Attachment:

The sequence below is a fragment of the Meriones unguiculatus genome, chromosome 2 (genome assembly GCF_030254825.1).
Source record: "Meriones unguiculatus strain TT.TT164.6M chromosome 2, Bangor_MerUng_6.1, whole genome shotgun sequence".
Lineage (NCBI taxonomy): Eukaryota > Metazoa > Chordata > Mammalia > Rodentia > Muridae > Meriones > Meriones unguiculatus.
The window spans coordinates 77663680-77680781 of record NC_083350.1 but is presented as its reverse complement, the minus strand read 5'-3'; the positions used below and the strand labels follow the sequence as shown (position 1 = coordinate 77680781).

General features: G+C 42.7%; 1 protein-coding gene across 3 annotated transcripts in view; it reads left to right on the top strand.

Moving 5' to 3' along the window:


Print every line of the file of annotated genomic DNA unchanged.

The sequence below is a fragment of the Meriones unguiculatus genome, chromosome 2 (genome assembly GCF_030254825.1).
Source record: "Meriones unguiculatus strain TT.TT164.6M chromosome 2, Bangor_MerUng_6.1, whole genome shotgun sequence".
Lineage (NCBI taxonomy): Eukaryota > Metazoa > Chordata > Mammalia > Rodentia > Muridae > Meriones > Meriones unguiculatus.
The window spans coordinates 77663680-77680781 of record NC_083350.1 but is presented as its reverse complement, the minus strand read 5'-3'; the positions used below and the strand labels follow the sequence as shown (position 1 = coordinate 77680781).

General features: G+C 42.7%; 1 protein-coding gene across 3 annotated transcripts in view; it reads left to right on the top strand.

Moving 5' to 3' along the window: